Four nuclear cooling towers

Enlarge / Vapor rises from the cooling towers of the nuclear plant of Dampierre-en-Burly near Orleans, central France, on October 23, 2018. (credit: GUILLAUME SOUVANT/AFP/Getty Images)

In a speech this week, French President Emmanuel Macron talked about the country’s future plans for nuclear power, saying France would retire 14 nuclear reactors but on a slower timeline than had been suggested previously.

France is a major player in the nuclear industry: in 2012, about 75 percent of its electricity came from nuclear reactors. But since the Fukushima disaster that same year, the country has been pushing to retire some of its older reactors (although not as aggressively as Germany did). According to Power Magazine, in 2014 France’s lower house of parliament passed a bill that would have capped nuclear power at 50 percent of the country’s energy mix by 2025. Since then, the cap has been removed and reinstated by legislative bodies, and while reducing nuclear reliance to 50 percent of the country’s energy mix seemed to be certain, the timeline to do it was far from certain.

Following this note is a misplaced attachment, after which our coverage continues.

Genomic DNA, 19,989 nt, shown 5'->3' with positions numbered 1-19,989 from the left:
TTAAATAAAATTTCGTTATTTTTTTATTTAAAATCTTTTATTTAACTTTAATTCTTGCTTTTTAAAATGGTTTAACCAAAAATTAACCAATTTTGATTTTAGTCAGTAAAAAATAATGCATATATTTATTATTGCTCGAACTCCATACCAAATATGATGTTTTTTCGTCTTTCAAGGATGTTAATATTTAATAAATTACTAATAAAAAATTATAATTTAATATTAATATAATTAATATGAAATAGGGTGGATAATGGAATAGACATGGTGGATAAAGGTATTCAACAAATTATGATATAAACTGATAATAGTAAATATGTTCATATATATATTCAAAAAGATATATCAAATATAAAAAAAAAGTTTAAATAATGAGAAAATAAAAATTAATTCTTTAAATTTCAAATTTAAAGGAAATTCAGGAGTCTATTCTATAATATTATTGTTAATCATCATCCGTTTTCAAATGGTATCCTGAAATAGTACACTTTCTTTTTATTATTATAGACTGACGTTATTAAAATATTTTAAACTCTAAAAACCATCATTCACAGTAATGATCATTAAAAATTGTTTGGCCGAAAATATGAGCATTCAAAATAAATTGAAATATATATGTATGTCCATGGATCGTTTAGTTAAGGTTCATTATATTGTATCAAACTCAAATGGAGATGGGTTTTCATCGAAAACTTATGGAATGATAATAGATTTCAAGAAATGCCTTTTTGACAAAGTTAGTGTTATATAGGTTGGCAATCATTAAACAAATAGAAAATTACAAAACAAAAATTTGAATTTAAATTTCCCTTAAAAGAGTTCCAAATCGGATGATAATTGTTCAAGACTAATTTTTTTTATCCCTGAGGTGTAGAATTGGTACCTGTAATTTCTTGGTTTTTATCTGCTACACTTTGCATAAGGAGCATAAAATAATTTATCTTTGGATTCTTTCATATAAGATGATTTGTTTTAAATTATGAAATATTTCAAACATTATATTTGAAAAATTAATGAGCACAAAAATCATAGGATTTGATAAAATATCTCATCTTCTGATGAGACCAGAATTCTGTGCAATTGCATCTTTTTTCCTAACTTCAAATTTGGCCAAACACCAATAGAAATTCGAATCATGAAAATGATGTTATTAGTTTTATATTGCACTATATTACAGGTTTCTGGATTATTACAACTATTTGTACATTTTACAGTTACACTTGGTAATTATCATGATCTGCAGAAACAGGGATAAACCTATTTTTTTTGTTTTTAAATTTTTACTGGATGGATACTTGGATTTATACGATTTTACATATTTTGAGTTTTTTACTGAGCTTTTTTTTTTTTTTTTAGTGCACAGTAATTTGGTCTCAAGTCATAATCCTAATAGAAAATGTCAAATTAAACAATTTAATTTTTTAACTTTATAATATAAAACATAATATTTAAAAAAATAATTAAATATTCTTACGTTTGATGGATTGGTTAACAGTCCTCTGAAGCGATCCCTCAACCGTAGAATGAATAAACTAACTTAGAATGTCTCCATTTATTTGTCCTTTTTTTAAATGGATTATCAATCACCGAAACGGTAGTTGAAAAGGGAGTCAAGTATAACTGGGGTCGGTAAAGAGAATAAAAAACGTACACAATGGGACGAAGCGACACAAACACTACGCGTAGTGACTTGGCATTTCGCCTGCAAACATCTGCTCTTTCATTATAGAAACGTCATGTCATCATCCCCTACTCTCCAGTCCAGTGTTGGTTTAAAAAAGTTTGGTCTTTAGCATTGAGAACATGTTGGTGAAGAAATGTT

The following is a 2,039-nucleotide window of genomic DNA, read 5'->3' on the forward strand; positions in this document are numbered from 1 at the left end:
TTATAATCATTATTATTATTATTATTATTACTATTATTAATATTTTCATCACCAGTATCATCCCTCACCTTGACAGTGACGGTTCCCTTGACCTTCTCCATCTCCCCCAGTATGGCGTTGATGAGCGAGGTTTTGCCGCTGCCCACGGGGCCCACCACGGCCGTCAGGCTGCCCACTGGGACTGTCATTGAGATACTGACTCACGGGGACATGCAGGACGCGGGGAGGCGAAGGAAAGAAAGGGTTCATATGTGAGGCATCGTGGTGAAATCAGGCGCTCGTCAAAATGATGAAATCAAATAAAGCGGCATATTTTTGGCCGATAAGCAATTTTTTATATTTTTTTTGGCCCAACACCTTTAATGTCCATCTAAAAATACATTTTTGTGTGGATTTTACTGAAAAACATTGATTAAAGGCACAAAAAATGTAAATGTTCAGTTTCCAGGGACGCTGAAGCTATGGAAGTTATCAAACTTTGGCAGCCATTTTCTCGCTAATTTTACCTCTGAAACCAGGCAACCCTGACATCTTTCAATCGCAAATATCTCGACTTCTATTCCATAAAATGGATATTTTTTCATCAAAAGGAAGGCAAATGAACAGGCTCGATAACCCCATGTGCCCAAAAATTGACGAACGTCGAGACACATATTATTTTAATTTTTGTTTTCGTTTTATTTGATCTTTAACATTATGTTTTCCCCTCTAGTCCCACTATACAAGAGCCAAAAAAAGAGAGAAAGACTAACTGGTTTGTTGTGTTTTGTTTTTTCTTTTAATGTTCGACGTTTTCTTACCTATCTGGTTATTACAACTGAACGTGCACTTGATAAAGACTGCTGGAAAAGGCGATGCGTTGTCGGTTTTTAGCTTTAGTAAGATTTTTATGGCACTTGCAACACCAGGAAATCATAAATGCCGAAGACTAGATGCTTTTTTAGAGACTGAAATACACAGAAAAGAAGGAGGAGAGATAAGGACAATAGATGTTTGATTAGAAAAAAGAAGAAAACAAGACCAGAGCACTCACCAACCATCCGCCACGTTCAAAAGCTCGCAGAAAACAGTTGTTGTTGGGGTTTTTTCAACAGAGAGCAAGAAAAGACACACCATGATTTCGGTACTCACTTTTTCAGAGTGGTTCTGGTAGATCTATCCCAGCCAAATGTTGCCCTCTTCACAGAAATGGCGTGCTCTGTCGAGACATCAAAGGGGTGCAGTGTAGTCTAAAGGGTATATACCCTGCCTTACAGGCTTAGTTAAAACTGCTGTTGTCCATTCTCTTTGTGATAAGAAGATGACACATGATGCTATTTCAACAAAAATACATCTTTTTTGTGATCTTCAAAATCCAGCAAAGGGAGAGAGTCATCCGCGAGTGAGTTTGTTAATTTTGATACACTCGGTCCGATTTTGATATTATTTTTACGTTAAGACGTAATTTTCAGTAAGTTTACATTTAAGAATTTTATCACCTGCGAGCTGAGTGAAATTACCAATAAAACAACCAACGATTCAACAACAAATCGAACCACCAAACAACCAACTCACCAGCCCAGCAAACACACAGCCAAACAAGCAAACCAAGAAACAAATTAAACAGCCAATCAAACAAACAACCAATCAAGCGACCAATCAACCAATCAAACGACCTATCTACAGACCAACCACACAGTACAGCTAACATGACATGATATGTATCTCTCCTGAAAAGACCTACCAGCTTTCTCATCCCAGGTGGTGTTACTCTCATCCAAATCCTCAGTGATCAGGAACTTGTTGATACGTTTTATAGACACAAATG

On Tuesday, President Macron said the cap on nuclear energy would be fulfilled by taking 14 older reactors offline by 2035, a more distant goal than the earlier 2025 goal.

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